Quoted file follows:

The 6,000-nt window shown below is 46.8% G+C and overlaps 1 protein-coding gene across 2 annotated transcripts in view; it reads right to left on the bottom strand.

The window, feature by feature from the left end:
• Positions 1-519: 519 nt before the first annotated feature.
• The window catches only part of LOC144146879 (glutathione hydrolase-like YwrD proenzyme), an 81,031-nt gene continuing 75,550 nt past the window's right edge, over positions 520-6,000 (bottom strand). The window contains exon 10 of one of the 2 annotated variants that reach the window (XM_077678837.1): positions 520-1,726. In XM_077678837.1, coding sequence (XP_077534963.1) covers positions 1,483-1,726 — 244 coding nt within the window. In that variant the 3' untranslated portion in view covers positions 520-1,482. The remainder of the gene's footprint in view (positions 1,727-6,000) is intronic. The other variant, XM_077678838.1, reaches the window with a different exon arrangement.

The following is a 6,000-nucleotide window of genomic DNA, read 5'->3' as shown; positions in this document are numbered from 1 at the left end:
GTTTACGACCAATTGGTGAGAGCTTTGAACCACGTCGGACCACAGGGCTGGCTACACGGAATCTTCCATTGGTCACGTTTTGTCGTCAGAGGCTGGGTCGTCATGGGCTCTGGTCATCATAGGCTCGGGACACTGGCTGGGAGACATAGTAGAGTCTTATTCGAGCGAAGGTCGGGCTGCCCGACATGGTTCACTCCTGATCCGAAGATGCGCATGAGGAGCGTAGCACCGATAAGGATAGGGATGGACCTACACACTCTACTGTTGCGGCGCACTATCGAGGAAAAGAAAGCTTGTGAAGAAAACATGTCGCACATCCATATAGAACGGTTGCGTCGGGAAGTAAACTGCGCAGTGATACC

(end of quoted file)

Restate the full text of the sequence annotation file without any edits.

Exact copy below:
The 6,000-nt window shown below is 46.8% G+C and overlaps 1 protein-coding gene across 2 annotated transcripts in view; it reads right to left on the bottom strand.

The window, feature by feature from the left end:
• Positions 1-519: 519 nt before the first annotated feature.
• The window catches only part of LOC144146879 (glutathione hydrolase-like YwrD proenzyme), an 81,031-nt gene continuing 75,550 nt past the window's right edge, over positions 520-6,000 (bottom strand). The window contains exon 10 of one of the 2 annotated variants that reach the window (XM_077678837.1): positions 520-1,726. In XM_077678837.1, coding sequence (XP_077534963.1) covers positions 1,483-1,726 — 244 coding nt within the window. In that variant the 3' untranslated portion in view covers positions 520-1,482. The remainder of the gene's footprint in view (positions 1,727-6,000) is intronic. The other variant, XM_077678838.1, reaches the window with a different exon arrangement.

The following is a 6,000-nucleotide window of genomic DNA, read 5'->3' as shown; positions in this document are numbered from 1 at the left end:
GTTTACGACCAATTGGTGAGAGCTTTGAACCACGTCGGACCACAGGGCTGGCTACACGGAATCTTCCATTGGTCACGTTTTGTCGTCAGAGGCTGGGTCGTCATGGGCTCTGGTCATCATAGGCTCGGGACACTGGCTGGGAGACATAGTAGAGTCTTATTCGAGCGAAGGTCGGGCTGCCCGACATGGTTCACTCCTGATCCGAAGATGCGCATGAGGAGCGTAGCACCGATAAGGATAGGGATGGACCTACACACTCTACTGTTGCGGCGCACTATCGAGGAAAAGAAAGCTTGTGAAGAAAACATGTCGCACATCCATATAGAACGGTTGCGTCGGGAAGTAAACTGCGCAGTGATACC